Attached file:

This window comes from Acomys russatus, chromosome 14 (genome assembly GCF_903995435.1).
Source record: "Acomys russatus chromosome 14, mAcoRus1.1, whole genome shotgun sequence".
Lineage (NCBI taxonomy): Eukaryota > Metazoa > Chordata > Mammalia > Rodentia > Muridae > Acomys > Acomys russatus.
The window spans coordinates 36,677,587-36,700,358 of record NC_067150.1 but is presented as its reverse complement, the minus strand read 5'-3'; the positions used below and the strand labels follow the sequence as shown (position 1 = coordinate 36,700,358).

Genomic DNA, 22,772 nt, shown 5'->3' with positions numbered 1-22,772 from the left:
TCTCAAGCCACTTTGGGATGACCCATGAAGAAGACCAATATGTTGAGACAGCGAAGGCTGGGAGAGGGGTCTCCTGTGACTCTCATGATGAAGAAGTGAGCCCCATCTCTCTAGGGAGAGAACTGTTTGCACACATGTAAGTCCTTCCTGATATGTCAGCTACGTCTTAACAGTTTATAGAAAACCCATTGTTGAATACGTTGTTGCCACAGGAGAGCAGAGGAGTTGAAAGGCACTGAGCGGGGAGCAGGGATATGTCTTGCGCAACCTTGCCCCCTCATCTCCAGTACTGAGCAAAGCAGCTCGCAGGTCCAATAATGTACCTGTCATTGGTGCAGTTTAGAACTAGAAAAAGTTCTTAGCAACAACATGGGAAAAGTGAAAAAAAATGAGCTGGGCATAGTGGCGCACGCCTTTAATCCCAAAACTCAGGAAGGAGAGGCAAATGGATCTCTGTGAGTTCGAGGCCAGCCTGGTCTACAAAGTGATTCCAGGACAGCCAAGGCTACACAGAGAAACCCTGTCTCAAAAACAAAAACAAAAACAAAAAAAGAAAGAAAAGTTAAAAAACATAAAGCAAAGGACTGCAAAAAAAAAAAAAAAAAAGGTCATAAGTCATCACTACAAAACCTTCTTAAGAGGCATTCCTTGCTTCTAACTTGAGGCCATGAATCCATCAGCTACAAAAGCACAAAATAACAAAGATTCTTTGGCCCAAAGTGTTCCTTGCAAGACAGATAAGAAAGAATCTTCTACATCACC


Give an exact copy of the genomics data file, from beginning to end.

This window comes from Acomys russatus, chromosome 14 (genome assembly GCF_903995435.1).
Source record: "Acomys russatus chromosome 14, mAcoRus1.1, whole genome shotgun sequence".
Lineage (NCBI taxonomy): Eukaryota > Metazoa > Chordata > Mammalia > Rodentia > Muridae > Acomys > Acomys russatus.
The window spans coordinates 36,677,587-36,700,358 of record NC_067150.1 but is presented as its reverse complement, the minus strand read 5'-3'; the positions used below and the strand labels follow the sequence as shown (position 1 = coordinate 36,700,358).

Genomic DNA, 22,772 nt, shown 5'->3' with positions numbered 1-22,772 from the left:
TCTCAAGCCACTTTGGGATGACCCATGAAGAAGACCAATATGTTGAGACAGCGAAGGCTGGGAGAGGGGTCTCCTGTGACTCTCATGATGAAGAAGTGAGCCCCATCTCTCTAGGGAGAGAACTGTTTGCACACATGTAAGTCCTTCCTGATATGTCAGCTACGTCTTAACAGTTTATAGAAAACCCATTGTTGAATACGTTGTTGCCACAGGAGAGCAGAGGAGTTGAAAGGCACTGAGCGGGGAGCAGGGATATGTCTTGCGCAACCTTGCCCCCTCATCTCCAGTACTGAGCAAAGCAGCTCGCAGGTCCAATAATGTACCTGTCATTGGTGCAGTTTAGAACTAGAAAAAGTTCTTAGCAACAACATGGGAAAAGTGAAAAAAAATGAGCTGGGCATAGTGGCGCACGCCTTTAATCCCAAAACTCAGGAAGGAGAGGCAAATGGATCTCTGTGAGTTCGAGGCCAGCCTGGTCTACAAAGTGATTCCAGGACAGCCAAGGCTACACAGAGAAACCCTGTCTCAAAAACAAAAACAAAAACAAAAAAAGAAAGAAAAGTTAAAAAACATAAAGCAAAGGACTGCAAAAAAAAAAAAAAAAAAGGTCATAAGTCATCACTACAAAACCTTCTTAAGAGGCATTCCTTGCTTCTAACTTGAGGCCATGAATCCATCAGCTACAAAAGCACAAAATAACAAAGATTCTTTGGCCCAAAGTGTTCCTTGCAAGACAGATAAGAAAGAATCTTCTACATCACC